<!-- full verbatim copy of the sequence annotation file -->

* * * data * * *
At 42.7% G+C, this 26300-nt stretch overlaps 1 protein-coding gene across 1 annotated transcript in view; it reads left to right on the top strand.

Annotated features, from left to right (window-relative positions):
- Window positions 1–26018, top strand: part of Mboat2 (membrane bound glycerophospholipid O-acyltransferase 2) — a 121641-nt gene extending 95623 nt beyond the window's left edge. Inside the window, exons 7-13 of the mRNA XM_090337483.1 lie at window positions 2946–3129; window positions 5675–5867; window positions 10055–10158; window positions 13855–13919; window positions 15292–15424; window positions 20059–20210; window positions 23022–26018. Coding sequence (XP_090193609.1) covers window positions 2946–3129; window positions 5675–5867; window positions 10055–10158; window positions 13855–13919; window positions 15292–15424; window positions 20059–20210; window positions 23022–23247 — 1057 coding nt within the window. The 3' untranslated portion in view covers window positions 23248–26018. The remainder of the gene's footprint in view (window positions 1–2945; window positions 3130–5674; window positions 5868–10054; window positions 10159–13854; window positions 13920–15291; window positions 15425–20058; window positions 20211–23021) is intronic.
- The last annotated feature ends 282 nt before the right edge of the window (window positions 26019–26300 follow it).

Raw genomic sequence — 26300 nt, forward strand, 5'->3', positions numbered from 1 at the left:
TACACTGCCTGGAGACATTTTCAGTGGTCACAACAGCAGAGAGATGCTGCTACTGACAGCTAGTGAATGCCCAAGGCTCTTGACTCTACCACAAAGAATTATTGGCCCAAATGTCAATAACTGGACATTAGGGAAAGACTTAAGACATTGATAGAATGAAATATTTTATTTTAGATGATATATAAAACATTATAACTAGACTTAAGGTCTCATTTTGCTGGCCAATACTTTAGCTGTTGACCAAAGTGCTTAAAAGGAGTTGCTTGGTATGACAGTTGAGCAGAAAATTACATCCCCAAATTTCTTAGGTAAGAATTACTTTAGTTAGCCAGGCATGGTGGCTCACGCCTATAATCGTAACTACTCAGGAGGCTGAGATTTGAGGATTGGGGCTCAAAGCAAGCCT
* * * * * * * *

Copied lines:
At 42.7% G+C, this 26300-nt stretch overlaps 1 protein-coding gene across 1 annotated transcript in view; it reads left to right on the top strand.

Annotated features, from left to right (window-relative positions):
- Window positions 1–26018, top strand: part of Mboat2 (membrane bound glycerophospholipid O-acyltransferase 2) — a 121641-nt gene extending 95623 nt beyond the window's left edge. Inside the window, exons 7-13 of the mRNA XM_090337483.1 lie at window positions 2946–3129; window positions 5675–5867; window positions 10055–10158; window positions 13855–13919; window positions 15292–15424; window positions 20059–20210; window positions 23022–26018. Coding sequence (XP_090193609.1) covers window positions 2946–3129; window positions 5675–5867; window positions 10055–10158; window positions 13855–13919; window positions 15292–15424; window positions 20059–20210; window positions 23022–23247 — 1057 coding nt within the window. The 3' untranslated portion in view covers window positions 23248–26018. The remainder of the gene's footprint in view (window positions 1–2945; window positions 3130–5674; window positions 5868–10054; window positions 10159–13854; window positions 13920–15291; window positions 15425–20058; window positions 20211–23021) is intronic.
- The last annotated feature ends 282 nt before the right edge of the window (window positions 26019–26300 follow it).

Raw genomic sequence — 26300 nt, forward strand, 5'->3', positions numbered from 1 at the left:
TACACTGCCTGGAGACATTTTCAGTGGTCACAACAGCAGAGAGATGCTGCTACTGACAGCTAGTGAATGCCCAAGGCTCTTGACTCTACCACAAAGAATTATTGGCCCAAATGTCAATAACTGGACATTAGGGAAAGACTTAAGACATTGATAGAATGAAATATTTTATTTTAGATGATATATAAAACATTATAACTAGACTTAAGGTCTCATTTTGCTGGCCAATACTTTAGCTGTTGACCAAAGTGCTTAAAAGGAGTTGCTTGGTATGACAGTTGAGCAGAAAATTACATCCCCAAATTTCTTAGGTAAGAATTACTTTAGTTAGCCAGGCATGGTGGCTCACGCCTATAATCGTAACTACTCAGGAGGCTGAGATTTGAGGATTGGGGCTCAAAGCAAGCCT